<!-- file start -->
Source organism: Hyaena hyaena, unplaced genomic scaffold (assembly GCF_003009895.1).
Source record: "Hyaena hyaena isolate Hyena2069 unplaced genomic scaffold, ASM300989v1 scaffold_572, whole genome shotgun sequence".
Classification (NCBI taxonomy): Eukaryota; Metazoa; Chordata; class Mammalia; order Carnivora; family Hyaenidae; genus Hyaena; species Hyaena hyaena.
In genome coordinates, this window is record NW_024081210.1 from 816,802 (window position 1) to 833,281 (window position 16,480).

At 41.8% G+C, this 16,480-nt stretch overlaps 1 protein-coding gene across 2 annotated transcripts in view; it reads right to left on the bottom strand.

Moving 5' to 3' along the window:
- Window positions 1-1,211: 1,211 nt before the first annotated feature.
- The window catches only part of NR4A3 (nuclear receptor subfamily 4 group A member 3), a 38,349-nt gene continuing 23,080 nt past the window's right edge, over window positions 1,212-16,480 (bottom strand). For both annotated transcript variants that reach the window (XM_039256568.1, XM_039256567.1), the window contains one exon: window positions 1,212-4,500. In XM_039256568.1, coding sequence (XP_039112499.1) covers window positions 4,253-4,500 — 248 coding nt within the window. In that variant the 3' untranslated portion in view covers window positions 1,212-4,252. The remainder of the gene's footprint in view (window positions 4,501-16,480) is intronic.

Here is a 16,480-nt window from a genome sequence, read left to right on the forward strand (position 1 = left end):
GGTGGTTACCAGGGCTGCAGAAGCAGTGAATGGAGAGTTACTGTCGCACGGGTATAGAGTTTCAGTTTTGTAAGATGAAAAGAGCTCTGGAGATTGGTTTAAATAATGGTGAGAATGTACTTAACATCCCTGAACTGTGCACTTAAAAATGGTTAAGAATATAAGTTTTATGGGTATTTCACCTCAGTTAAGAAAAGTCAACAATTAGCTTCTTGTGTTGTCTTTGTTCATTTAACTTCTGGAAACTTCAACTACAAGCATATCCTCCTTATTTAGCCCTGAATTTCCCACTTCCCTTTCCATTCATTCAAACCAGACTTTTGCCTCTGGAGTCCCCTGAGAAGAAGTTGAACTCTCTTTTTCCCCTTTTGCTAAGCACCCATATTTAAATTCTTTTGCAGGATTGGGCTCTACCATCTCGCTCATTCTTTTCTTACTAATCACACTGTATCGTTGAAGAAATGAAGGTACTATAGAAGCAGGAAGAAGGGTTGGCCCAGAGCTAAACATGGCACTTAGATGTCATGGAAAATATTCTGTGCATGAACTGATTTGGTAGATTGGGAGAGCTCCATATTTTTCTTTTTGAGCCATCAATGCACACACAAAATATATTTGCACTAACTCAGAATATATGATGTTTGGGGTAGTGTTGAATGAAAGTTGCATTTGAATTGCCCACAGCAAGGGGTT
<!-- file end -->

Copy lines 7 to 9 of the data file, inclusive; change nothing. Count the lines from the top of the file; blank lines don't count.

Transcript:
- Window positions 1-1,211: 1,211 nt before the first annotated feature.
- The window catches only part of NR4A3 (nuclear receptor subfamily 4 group A member 3), a 38,349-nt gene continuing 23,080 nt past the window's right edge, over window positions 1,212-16,480 (bottom strand). For both annotated transcript variants that reach the window (XM_039256568.1, XM_039256567.1), the window contains one exon: window positions 1,212-4,500. In XM_039256568.1, coding sequence (XP_039112499.1) covers window positions 4,253-4,500 — 248 coding nt within the window. In that variant the 3' untranslated portion in view covers window positions 1,212-4,252. The remainder of the gene's footprint in view (window positions 4,501-16,480) is intronic.

Here is a 16,480-nt window from a genome sequence, read left to right on the forward strand (position 1 = left end):